Jenny thought she’d found that, and then the jerk calls everything off. She’s struggling through the aftermath of that when she gets another blow, her home has been sold and she’s a couple of weeks to find somewhere new. Sometimes things like this make us look at life and that’s what happens with jenny, she decides she’s just marking time, doesn’t love her job, her life, so takes the opportunity presented by her fathers legacy to make a huge change.
Of course it doesn’t all go smoothly, but that’s part of the magic, if it did it would be a dull read. I loved Luke and Alice, adored Benny and Bear, and as a horse lover how could I fail to be entranced by Levi. My old mare Muska thought she was a person, was always trying to get into the house, but being somewhat bigger than Levi it didn’t really work….
I loved reading about the renovation, about the jerk Douglas and his new lady ( hiss, boo….I really wanted him to see just what he’d lost. I hate guys – or ladies – who behave as he did )., about Alice her her dating issues and of course Lovely Luke. He was such a wonderful guy, quiet, strong, unflappable and his was a sad story.
I liked the slow burn of their romance, though maybe a little more action would have been nice 😉 Its not one of those where they get together after a couple of chapters, in fact it takes pretty much most of the book before they get to a first kiss. You can feel how they both are attracted and yet they both weigh up what they would lose, should they move forward, is the time right, are they ready? They’re all questions Real people have, most of us are cautious by nature and this book felt so very real in the romance side. The renovations? Well, in contrast to the romance a lot happens in a short time 😉 . I’m not so sure it would work like that in real life, but it made for a really enjoyable story, and the endings was just so perfect.
My only reservation is that for me it seemed a slow start, I felt like I was reading but not actually getting to the meat of the story for some time. Its all scene setting though, its easy to criticise and others will love that gentle, gradual progression.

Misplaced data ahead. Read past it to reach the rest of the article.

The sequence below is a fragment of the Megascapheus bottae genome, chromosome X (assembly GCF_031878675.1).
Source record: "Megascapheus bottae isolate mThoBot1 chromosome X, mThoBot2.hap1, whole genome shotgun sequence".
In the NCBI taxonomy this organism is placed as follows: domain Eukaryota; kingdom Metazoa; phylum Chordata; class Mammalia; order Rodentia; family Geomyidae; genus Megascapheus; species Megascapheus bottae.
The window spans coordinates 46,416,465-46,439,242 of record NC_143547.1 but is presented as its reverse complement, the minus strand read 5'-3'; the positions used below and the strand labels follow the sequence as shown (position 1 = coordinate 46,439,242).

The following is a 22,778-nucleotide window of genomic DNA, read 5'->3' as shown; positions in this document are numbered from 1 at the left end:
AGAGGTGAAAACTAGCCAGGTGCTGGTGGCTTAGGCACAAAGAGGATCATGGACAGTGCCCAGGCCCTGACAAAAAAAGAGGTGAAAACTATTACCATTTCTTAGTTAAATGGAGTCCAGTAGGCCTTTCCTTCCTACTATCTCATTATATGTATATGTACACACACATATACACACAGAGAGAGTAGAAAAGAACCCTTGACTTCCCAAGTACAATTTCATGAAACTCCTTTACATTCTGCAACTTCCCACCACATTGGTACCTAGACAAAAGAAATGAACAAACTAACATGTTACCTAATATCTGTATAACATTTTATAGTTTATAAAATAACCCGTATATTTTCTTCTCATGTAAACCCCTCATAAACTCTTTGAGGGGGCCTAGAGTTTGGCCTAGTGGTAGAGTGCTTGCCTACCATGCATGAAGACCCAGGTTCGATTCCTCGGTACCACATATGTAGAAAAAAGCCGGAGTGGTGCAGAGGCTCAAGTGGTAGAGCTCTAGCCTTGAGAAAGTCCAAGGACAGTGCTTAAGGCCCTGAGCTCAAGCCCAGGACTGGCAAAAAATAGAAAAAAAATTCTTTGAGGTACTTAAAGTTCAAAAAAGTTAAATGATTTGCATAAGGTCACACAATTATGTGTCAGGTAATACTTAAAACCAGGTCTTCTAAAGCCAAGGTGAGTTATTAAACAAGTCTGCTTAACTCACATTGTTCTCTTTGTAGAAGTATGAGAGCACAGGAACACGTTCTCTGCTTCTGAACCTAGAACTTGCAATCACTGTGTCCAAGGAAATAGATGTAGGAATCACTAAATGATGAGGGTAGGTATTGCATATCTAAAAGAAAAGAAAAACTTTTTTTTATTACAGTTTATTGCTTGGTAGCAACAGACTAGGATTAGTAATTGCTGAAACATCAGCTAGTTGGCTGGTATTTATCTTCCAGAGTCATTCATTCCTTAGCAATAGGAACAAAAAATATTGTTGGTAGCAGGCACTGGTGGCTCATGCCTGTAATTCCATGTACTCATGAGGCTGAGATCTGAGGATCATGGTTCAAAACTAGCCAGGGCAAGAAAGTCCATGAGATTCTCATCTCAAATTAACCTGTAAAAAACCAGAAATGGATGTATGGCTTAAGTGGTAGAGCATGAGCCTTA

Stars: Four, a really magical Christmas story.
ARC supplied by author
By Virtue Fall, Carrie Elks
Genre: General Fiction (Adult)
I love Carrie Elks stories, have read almost all of them now, and she writes in a way that’s perfect for me.
In fact looking through the ones I’ve read I’ve just decided of a reread of Love in London 2, Broken Chords. Fix you is another favourite that’s been reread a few times…so I was eager to get into this.
I loved (five star loved) the first two in this series, somehow missed book three, and expected this to be another five star read. And yet…it wasn’t. Its got Carrie’s perfect pacing and story line, some great characters and some you love to hate. All things that make a book perfect for me and yet somehow it just didn’t pull me in, keep me gripped.
I’m not sure why, I loved Juliet (London!) and Ryan, the kids were perfect and brought some wonderful levity, the school mothers, oh haven’t we all met those types? There’s one scene with Ryan and Juliet and The Mothers that I just loved!
The way they both are attracted right from the start yet hold off, Juliet because she’s still dealing with divorce issues, the betrayal from her husbands affair, and doesn’t feel ready, and Ryan because he knows he’s only here a few months, that he’ll be off again soon, and he too isn’t looking for love. Yet it has a way of sneaking up on us slowly, catching us out.
Love never waits for the perfect time – life just isn’t that neat, rarely do Life events and Perfect Time meet up!
Its really well written, finishes off the series neatly, (Cesca, she’s still my favourite and I had a little lump in my throat picturing her in That Dress). For many readers I’m sure it will be exactly what they want, but for me it just didn’t have that magic of the first two, of almost all Carrie’s other stories I’ve loved. That happens, you can’t please all of the people all of the time and all that..
Stars: Three, a well written story that fits the series but didn’t quite hook me in as Carrie’s stories usually do.
ARC supplied by Netgalley and Publishers
Fight or Flight, Samantha Young
Well, I’ve read lots of Samantha’s stories now, On Dublin Street is still my favourite, she does the Scot guys so well. Usually. This one, Caleb, well, he’s a shallow jerk. I was infuriated at his arrogance, his lack of manners, his overall high handed, judgmental self. I almost stopped reading, he was so obnoxious.
Luckily Ava kept me going….I loved Ava, she seemed like a typical “blonde” stereotype, pretty, always well dressed, full make-up, perfect hair, and yet she’s so much more. Awful parents, betrayed by her two childhood best friends, yet she’s got herself a good job, her own home, and a few good friends. Harper, her best friend, is wonderful and I hope we see more of her in a later book. There seems to be an opening later in the book with someone….